Hollywood film director James Cameron, who directed the 1997 movie Titanic, has told the BBC the team who built the submersible which imploded with the loss of five lives had “cut corners”.
OceanGate, the parent company of the Titan sub, “didn’t get certified because they knew they wouldn’t pass”.
“I was very suspect of the technology that they were using. I wouldn’t have gotten in that sub,” he said.
Cameron has completed 33 submersible dives to the Titanic wreck.
Titan was built from carbon fibre and titanium.
In 2012 Cameron used a different technology for the Deepsea Challenger submersible expedition in the Pacific, which took him down to 10,912m (35,800ft), the deepest known oceanic trench.
The Titanic wreck is 3,810m (12,500ft) down.
Cameron said that when he learned the sub had lost both its navigation and communication at the same time he immediately suspected a disaster.
“I felt in my bones what had happened. For the sub’s electronics to fail and its communication system to fail, and its tracking transponder to fail simultaneously – sub’s gone.”
He said that on Monday, when he heard the sub had gone missing, “I immediately got on the phone to some of my contacts in the deep submersible community.
“Within about an hour I had the following facts. They were on descent. They were at 3,500 metres (11,483ft), heading for the bottom at 3,800 metres.
“Their comms were lost, and navigation was lost – and I said instantly, you can’t lose comms and navigation together without an extreme catastrophic event or high, highly energetic catastrophic event. And the first thing that popped to mind was an implosion.”
On Thursday, an official from the US Navy told the BBC’s partner CBS News that the navy had detected “an acoustic anomaly consistent with an implosion” shortly after the Titan lost contact with the surface.
The official said the information had been relayed to the US Coast Guard team, which used it to narrow the radius of the search area.
Cameron suggested that there was a “terrible irony” in the loss of Titan and its crew, likening it to the loss of the Titanic itself back in 1912.
“We now have another wreck that is based on unfortunately the same principles of not heeding warnings,” he said. “OceanGate were warned.”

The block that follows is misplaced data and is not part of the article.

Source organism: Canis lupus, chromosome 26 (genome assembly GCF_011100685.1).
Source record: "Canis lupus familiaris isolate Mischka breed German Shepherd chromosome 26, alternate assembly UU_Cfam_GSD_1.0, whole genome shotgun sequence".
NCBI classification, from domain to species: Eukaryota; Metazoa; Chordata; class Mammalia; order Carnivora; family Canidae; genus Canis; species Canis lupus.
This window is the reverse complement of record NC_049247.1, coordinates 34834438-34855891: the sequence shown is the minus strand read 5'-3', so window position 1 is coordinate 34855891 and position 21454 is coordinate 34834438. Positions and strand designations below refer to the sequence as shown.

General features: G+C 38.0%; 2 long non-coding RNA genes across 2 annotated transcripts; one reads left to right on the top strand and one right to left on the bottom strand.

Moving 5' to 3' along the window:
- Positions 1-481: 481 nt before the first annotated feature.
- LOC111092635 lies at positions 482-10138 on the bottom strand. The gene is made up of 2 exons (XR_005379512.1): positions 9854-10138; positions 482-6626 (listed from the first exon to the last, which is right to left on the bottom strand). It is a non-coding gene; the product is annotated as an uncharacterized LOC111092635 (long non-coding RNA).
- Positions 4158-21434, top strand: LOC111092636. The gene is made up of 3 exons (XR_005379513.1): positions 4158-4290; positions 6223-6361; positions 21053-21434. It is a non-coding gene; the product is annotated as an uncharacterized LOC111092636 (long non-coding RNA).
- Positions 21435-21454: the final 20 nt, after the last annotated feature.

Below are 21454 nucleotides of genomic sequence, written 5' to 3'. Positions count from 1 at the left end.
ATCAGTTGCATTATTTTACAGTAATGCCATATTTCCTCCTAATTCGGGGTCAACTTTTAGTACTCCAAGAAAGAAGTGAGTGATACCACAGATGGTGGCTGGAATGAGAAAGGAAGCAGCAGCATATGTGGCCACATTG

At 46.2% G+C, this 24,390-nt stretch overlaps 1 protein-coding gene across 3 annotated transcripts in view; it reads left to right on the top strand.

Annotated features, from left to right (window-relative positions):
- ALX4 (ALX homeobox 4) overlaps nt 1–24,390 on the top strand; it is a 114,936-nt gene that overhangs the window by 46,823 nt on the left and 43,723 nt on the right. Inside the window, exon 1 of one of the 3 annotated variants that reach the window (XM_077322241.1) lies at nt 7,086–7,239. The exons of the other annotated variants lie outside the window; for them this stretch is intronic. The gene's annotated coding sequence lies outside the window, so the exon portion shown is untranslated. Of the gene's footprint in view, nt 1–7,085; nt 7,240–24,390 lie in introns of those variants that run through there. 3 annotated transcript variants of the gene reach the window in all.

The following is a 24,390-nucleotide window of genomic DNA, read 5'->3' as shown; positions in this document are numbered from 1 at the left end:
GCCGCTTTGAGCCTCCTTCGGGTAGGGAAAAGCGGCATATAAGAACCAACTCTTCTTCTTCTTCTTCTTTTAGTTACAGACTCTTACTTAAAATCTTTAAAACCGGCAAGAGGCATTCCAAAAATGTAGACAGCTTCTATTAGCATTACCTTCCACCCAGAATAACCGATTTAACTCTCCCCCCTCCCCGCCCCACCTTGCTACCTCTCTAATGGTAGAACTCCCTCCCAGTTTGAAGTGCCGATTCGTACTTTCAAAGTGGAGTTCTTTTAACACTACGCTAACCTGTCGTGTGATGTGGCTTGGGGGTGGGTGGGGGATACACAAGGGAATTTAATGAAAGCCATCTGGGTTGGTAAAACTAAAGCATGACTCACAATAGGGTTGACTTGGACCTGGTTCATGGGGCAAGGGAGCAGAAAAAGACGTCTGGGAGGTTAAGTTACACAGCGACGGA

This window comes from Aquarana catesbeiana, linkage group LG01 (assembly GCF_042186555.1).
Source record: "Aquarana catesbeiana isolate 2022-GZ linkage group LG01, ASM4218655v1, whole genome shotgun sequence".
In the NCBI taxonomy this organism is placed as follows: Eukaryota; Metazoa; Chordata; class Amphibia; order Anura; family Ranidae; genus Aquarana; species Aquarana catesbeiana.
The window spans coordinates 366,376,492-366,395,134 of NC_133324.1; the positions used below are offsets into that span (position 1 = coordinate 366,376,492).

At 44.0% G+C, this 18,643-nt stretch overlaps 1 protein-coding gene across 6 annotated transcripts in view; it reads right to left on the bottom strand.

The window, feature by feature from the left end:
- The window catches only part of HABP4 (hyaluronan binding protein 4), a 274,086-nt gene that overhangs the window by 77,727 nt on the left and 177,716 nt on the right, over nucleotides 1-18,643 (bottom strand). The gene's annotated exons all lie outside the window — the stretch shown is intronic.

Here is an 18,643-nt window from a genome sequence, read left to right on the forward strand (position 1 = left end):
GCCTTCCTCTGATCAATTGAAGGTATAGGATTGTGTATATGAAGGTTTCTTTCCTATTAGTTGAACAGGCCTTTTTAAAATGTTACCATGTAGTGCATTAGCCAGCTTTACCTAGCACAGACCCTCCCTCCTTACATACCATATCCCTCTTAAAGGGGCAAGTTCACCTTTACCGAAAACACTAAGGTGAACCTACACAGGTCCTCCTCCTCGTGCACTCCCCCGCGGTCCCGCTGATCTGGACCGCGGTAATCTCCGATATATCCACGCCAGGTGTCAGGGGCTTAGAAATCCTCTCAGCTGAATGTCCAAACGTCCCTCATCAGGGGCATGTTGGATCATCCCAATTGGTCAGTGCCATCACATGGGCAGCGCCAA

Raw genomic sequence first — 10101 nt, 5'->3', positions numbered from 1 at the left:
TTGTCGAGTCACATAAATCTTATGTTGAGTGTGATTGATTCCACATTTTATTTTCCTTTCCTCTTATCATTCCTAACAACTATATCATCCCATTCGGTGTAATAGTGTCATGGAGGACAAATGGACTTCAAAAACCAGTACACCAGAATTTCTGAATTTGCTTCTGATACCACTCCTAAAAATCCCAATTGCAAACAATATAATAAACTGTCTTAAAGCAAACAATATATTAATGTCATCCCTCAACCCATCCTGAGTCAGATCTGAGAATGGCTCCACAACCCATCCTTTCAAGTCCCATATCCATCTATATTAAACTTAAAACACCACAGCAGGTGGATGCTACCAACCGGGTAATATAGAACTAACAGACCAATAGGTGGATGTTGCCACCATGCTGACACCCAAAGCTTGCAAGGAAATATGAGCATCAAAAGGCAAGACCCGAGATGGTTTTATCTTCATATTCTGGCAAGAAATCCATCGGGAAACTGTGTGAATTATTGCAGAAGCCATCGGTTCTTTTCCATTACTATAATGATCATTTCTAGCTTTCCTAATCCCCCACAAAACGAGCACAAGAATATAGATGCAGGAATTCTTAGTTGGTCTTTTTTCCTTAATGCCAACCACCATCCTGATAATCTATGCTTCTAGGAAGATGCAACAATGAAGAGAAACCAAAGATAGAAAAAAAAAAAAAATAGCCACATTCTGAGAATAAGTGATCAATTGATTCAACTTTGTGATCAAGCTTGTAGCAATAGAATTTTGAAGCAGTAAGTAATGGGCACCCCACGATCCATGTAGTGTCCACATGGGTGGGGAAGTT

Cameron said that some within the deep submergence community, not including himself directly, had written a letter to OceanGate saying they believed, in his words, “you are going on a path to catastrophe”.
A letter sent to OceanGate by the Marine Technology Society (MTS) in March 2018 and obtained by the New York Times stated “the current ‘experimental’ approach adopted by OceanGate… could result in negative outcomes (from minor to catastrophic)”.
Separately, US court documents show a former employee of OceanGate warned of potential safety problems with the vessel as far back as 2018.
The documents show that David Lochridge, the company’s director of marine operations, raised concerns in an inspection report.
But the co-founder of OceanGate insisted however that Titan had undergone rigorous testing.
Guillermo Sohnlein, who left the company 10 years ago, told the BBC that the 14-year development programme had been “very robust”.
that Titan had been designed fell outside the accepted system – but it “does not mean that OceanGate does not meet standards where they apply”.
It added that the classification agencies “slowed down innovation… bringing an outside entity up to speed on every innovation before it is put into real-world testing is anathema to rapid innovation”.
Cameron told BBC News the past week had “felt like a prolonged and nightmarish charade where people are running around talking about banging noises and talking about oxygen and all this other stuff”.
“I knew that sub was sitting exactly underneath its last known depth and position. That’s exactly where they found it,” he continued.
He said anyone venturing to the Titanic wreck should be fully aware of the risks, as “it’s a very dangerous site”.
“Agree to those risks, but don’t be in a situation where you haven’t been told about the risks of the actual platform that you’re diving in there.
“In the 21st Century, there shouldn’t be any risks. We’ve managed to make it through 60 years, from 1960 until today, 63 years without a fatality… So, you know, one of the saddest aspects of this is how preventable it really was.